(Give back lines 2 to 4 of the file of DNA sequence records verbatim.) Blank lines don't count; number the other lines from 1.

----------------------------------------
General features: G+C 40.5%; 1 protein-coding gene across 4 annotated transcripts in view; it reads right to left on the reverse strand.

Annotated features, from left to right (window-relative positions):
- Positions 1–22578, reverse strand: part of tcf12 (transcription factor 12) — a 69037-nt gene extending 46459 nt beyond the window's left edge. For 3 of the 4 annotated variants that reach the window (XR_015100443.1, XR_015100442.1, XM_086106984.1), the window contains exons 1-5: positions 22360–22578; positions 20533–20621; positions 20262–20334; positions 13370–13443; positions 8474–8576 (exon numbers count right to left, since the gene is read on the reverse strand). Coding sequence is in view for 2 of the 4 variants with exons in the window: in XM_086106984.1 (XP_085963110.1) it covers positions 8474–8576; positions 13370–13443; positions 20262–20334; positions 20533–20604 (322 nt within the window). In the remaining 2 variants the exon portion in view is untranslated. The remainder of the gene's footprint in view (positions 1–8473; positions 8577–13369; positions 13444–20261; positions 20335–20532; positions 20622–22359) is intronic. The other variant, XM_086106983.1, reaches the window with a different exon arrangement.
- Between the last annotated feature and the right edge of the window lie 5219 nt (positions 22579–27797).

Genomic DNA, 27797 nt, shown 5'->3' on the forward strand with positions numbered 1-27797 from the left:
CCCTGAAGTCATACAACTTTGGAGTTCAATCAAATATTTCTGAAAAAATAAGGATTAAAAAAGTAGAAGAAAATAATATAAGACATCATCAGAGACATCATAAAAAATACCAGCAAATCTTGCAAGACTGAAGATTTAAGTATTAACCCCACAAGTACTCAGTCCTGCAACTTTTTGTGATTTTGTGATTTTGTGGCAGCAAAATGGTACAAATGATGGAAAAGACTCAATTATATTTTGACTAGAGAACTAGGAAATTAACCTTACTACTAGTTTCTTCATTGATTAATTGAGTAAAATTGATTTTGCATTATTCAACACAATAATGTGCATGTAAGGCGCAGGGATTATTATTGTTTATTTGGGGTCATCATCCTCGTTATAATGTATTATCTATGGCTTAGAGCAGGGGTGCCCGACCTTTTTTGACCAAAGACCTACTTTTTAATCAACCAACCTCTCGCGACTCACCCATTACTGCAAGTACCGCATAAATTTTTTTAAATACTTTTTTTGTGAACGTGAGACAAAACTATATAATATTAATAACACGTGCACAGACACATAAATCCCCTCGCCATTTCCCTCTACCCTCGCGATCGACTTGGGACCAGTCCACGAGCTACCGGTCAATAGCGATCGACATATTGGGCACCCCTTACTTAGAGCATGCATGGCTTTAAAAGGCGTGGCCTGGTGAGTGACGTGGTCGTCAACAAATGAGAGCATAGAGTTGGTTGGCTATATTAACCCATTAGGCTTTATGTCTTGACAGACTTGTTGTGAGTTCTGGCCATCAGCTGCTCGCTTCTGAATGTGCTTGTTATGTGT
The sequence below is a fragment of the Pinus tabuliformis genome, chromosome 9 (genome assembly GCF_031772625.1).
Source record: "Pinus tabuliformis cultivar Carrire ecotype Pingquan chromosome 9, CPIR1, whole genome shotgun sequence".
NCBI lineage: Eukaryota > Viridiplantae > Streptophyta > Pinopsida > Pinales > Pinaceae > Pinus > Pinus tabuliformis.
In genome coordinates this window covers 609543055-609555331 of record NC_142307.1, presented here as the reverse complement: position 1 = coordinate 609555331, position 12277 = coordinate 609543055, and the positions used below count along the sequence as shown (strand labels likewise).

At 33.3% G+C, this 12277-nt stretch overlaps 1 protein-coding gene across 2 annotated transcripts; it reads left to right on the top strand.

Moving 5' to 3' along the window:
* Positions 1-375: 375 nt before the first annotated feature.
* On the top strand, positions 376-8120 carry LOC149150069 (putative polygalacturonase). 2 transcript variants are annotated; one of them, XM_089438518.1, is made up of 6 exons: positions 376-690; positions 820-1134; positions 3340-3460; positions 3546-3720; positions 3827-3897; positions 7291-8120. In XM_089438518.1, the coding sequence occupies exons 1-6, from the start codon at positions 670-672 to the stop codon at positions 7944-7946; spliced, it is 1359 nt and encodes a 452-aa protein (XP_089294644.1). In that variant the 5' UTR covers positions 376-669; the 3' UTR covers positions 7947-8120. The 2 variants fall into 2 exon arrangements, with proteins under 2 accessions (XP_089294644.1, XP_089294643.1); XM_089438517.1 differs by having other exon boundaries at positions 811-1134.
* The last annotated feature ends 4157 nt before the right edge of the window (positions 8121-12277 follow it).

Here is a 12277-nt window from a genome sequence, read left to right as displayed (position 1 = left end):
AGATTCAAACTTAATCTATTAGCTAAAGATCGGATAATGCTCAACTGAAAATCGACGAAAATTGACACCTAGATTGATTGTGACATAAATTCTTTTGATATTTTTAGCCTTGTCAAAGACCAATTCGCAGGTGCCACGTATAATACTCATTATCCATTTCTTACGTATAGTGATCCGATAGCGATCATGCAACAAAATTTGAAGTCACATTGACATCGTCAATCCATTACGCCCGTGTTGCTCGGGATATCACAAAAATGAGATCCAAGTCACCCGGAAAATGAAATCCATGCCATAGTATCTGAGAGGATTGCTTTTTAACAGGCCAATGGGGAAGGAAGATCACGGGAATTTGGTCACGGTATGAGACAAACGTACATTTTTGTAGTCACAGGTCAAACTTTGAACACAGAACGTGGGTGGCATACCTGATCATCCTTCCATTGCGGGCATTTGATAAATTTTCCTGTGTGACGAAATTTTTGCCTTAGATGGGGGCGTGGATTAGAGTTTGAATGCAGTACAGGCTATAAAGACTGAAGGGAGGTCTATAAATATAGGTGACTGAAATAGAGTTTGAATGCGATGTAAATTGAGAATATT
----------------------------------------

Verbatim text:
Annotated features, from left to right (window-relative positions):
- Positions 1–22578, reverse strand: part of tcf12 (transcription factor 12) — a 69037-nt gene extending 46459 nt beyond the window's left edge. For 3 of the 4 annotated variants that reach the window (XR_015100443.1, XR_015100442.1, XM_086106984.1), the window contains exons 1-5: positions 22360–22578; positions 20533–20621; positions 20262–20334; positions 13370–13443; positions 8474–8576 (exon numbers count right to left, since the gene is read on the reverse strand). Coding sequence is in view for 2 of the 4 variants with exons in the window: in XM_086106984.1 (XP_085963110.1) it covers positions 8474–8576; positions 13370–13443; positions 20262–20334; positions 20533–20604 (322 nt within the window). In the remaining 2 variants the exon portion in view is untranslated. The remainder of the gene's footprint in view (positions 1–8473; positions 8577–13369; positions 13444–20261; positions 20335–20532; positions 20622–22359) is intronic. The other variant, XM_086106983.1, reaches the window with a different exon arrangement.
- Between the last annotated feature and the right edge of the window lie 5219 nt (positions 22579–27797).